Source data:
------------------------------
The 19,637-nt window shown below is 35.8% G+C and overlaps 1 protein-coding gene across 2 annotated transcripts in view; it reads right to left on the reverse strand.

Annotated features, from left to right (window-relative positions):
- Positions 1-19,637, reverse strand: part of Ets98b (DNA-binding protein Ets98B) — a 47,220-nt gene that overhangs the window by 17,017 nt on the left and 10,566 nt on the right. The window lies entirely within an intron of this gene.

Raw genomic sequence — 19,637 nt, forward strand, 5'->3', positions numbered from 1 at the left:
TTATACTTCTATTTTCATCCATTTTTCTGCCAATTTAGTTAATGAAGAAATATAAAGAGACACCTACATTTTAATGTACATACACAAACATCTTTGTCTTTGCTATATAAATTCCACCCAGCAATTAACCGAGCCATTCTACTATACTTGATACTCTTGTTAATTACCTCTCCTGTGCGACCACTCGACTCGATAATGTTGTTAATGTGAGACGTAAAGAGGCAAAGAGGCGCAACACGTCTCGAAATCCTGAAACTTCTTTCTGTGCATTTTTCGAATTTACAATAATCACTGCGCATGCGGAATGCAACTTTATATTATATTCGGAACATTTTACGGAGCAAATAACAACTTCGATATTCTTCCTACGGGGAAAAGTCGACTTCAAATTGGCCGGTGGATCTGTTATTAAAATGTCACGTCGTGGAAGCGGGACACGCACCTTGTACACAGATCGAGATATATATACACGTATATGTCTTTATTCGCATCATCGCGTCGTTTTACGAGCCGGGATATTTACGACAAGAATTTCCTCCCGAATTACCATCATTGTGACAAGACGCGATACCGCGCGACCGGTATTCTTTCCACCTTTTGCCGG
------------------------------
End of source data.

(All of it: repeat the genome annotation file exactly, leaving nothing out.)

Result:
The 19,637-nt window shown below is 35.8% G+C and overlaps 1 protein-coding gene across 2 annotated transcripts in view; it reads right to left on the reverse strand.

Annotated features, from left to right (window-relative positions):
- Positions 1-19,637, reverse strand: part of Ets98b (DNA-binding protein Ets98B) — a 47,220-nt gene that overhangs the window by 17,017 nt on the left and 10,566 nt on the right. The window lies entirely within an intron of this gene.

Raw genomic sequence — 19,637 nt, forward strand, 5'->3', positions numbered from 1 at the left:
TTATACTTCTATTTTCATCCATTTTTCTGCCAATTTAGTTAATGAAGAAATATAAAGAGACACCTACATTTTAATGTACATACACAAACATCTTTGTCTTTGCTATATAAATTCCACCCAGCAATTAACCGAGCCATTCTACTATACTTGATACTCTTGTTAATTACCTCTCCTGTGCGACCACTCGACTCGATAATGTTGTTAATGTGAGACGTAAAGAGGCAAAGAGGCGCAACACGTCTCGAAATCCTGAAACTTCTTTCTGTGCATTTTTCGAATTTACAATAATCACTGCGCATGCGGAATGCAACTTTATATTATATTCGGAACATTTTACGGAGCAAATAACAACTTCGATATTCTTCCTACGGGGAAAAGTCGACTTCAAATTGGCCGGTGGATCTGTTATTAAAATGTCACGTCGTGGAAGCGGGACACGCACCTTGTACACAGATCGAGATATATATACACGTATATGTCTTTATTCGCATCATCGCGTCGTTTTACGAGCCGGGATATTTACGACAAGAATTTCCTCCCGAATTACCATCATTGTGACAAGACGCGATACCGCGCGACCGGTATTCTTTCCACCTTTTGCCGG